2019, R, Written and Directed by Ari Aster, A24, 140 minutes
After making waves and disturbing audiences with Hereditary last year, writer/director Ari Aster followed it up with what he describes as “Wizard of Oz for perverts”. However, after watching Midsommar, a better description might be “a spiritual remake of The Wicker Man”, and far better than that abysmal Nicholas Cage remake at that! So let’s take a deeper look into Midsommar.
Delving into the Traumatic
Much like he did with Hereditary, Aster demonstrates an interest in characters dealing with trauma and other forms of emotional distress. Our protagonist Dani (Florence Pugh), is reeling from a family tragedy that occurred several months earlier.
Her boyfriend Christian (Jack Reynor) and his friends Mark (Will Poulter) and Josh (William Jackson Harper) feel that she’s leaning on him too much. Christian seems torn between trying to be a good boyfriend, and trying to fit in with his friends, who aren’t the most sensitive to Dani’s needs.
They end up begrudgingly inviting her to their trip to Sweden. Josh is doing his grad school thesis on European midsummer rituals. They arrive to a beautiful commune in the hills, overlooking the forest.
Everyone is dressed in matching outfits, and seem quite friendly; almost too friendly. Right from the beginning, we can’t help but feel tension and fear for our characters, as we know that inevitably something will go wrong.
As previously mentioned, there’s a strong Wicker Man vibe as the commune embraces nature and participate in a slew of pagan rituals that range from fascinating to downright unsettling. There’s a distinct turning point where Dani, Josh, Mark, and Christian realize that this commune is much more of a cult. And from there, the tension increases tenfold, as we anxiously hope these characters can escape.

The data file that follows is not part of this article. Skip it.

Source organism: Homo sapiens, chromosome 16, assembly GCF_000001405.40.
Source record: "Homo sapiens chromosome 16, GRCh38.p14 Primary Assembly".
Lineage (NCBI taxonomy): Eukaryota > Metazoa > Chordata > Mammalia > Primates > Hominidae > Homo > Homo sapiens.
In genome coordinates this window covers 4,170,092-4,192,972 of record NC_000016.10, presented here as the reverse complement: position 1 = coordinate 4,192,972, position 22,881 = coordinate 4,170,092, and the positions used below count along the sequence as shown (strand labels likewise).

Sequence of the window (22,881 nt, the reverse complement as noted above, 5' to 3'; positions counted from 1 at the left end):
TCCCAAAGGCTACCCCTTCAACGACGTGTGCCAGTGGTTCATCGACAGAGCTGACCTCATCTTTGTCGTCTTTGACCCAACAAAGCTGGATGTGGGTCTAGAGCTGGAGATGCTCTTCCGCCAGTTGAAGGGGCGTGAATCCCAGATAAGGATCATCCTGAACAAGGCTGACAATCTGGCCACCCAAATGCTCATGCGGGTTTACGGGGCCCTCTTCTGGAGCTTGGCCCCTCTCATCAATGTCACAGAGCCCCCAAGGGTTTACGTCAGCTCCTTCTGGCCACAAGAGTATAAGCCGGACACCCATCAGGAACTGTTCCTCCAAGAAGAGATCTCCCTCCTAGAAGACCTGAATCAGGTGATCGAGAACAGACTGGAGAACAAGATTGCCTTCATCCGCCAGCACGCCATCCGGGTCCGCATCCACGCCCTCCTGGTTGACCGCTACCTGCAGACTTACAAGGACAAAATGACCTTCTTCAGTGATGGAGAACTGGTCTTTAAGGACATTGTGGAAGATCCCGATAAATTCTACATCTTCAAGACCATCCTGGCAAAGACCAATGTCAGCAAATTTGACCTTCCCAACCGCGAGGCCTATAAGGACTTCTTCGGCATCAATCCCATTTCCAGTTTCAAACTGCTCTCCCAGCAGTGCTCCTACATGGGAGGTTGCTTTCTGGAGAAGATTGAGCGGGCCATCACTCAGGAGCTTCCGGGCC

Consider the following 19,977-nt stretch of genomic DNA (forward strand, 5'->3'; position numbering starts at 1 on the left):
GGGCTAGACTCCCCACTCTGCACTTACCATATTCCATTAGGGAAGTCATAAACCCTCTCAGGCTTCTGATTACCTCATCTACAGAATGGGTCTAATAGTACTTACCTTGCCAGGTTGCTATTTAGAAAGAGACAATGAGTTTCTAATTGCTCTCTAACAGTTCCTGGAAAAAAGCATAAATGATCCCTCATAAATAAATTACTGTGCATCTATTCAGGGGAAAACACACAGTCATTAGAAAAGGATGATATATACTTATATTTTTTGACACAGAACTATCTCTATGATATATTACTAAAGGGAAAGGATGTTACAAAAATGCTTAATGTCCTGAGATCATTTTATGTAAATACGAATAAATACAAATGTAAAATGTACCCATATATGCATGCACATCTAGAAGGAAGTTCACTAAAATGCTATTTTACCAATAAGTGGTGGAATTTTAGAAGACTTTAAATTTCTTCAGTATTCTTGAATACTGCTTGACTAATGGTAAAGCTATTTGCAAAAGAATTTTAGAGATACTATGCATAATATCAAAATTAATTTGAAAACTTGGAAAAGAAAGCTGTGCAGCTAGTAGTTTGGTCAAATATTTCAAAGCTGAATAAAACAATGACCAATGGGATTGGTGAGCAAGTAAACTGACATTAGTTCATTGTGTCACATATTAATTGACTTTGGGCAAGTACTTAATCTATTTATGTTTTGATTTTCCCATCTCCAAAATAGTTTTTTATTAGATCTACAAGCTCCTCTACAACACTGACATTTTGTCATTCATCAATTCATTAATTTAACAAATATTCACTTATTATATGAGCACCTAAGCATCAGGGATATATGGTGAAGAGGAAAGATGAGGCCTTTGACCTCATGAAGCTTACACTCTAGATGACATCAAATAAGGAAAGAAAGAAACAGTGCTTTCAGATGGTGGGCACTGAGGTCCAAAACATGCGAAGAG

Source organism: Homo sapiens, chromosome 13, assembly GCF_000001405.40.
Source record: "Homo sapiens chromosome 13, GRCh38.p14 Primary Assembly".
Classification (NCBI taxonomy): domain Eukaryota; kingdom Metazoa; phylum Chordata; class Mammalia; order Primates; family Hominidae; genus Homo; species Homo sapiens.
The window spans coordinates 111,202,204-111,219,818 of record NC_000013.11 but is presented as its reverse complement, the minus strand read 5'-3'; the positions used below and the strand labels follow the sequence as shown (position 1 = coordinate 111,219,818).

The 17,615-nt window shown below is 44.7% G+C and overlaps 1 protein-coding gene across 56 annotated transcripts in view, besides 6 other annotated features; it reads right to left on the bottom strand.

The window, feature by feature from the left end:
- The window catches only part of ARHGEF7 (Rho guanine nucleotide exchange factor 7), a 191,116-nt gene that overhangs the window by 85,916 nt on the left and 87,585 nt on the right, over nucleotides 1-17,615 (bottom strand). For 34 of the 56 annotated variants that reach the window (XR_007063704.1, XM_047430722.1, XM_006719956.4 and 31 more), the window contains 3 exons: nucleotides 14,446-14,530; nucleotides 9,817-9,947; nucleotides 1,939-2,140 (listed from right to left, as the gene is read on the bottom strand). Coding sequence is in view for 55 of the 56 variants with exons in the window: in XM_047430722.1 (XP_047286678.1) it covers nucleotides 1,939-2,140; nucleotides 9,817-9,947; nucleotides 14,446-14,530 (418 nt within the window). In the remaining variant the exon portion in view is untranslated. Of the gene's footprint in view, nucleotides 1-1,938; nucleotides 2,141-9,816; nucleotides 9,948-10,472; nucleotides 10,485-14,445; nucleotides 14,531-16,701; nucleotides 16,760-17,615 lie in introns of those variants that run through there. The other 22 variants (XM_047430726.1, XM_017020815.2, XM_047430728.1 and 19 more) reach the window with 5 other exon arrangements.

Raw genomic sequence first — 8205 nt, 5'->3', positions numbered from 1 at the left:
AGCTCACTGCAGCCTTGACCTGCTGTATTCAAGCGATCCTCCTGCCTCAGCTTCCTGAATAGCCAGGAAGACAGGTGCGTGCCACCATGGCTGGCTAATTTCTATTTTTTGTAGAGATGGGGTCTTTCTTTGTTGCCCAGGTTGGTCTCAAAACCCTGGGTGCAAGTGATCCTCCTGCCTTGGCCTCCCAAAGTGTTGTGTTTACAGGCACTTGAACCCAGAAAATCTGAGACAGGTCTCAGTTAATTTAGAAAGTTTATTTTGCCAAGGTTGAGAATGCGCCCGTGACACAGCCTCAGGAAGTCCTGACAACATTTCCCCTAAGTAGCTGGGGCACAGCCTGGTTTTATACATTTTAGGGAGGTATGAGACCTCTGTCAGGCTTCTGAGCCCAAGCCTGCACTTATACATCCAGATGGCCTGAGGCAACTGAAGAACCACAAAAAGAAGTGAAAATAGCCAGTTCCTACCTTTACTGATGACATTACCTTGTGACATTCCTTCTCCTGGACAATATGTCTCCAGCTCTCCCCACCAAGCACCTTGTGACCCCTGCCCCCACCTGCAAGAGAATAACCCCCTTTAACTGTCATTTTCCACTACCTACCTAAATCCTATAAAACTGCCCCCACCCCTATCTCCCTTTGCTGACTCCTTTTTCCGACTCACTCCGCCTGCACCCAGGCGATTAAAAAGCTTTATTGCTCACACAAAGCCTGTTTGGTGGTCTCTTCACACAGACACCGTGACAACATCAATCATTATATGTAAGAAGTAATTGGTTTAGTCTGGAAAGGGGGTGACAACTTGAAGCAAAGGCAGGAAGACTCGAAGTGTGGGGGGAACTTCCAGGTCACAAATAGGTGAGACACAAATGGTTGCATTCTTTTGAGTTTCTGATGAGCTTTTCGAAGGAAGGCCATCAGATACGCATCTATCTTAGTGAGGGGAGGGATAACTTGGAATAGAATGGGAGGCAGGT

Well Made, But Not Original
As was the case with Hereditary, Midsommar has beautiful cinematography and set design. These aspects are practically characters themselves as they enhance the suspense. Aster certainly knows how to blend art house with horror, and the odd juxtaposition actually works quite well. It makes the graphic images all the more shocking and compelling, because they’re shot like an indie drama, rather than a fast paced/edited horror film.
Which brings us to the primary “issue” of Midsommar. It’s entertaining, thrilling, and downright disturbing. Without getting too much into spoilers, the film really does play out like the 1973 original Wicker Man. It’s quite clear that this film wanted to pay homage to it, but it doesn’t have enough original plot points to elevate it to the rank of masterpiece.
A large reason for this may be the fact that Ari Aster specifically set out to make a horror film with Midsommar, but that wasn’t the case with Hereditary. The latter was never meant to be “horror”, but rather a tense family drama with a supernatural/demonic element to it.
The same could be said regarding The Exorcist. To this day, director William Friedkin insists that he never intended to make a horror film, nor does he consider The Exorcist as such. Instead he set out to make a drama about the everyday struggle between good and evil in all of us.
So on the one hand, Midsommar feels more like straightforward horror (which will make it far less divisive than Hereditary), but because of this it also falls victim to many horror tropes and clichés. By no means is it a bad film, it’s still expertly crafted from a filmmaking perspective. It just would have been better with a more original storyline.
Honestly though, this may just be a nitpick, because the film is still wildly unsettling, entertaining, and filled with grisly and bizarre imagery. There are several legitimate jaw-dropping moments. It will probably be better received by the horror community than Hereditary, but from a cinematic standpoint, it falls a bit short.
However, the main takeaway should be that we have a new brilliant horror film to enjoy for the summer season, and not since Hostel, has a horror film made traveling to Europe look like such a bad idea!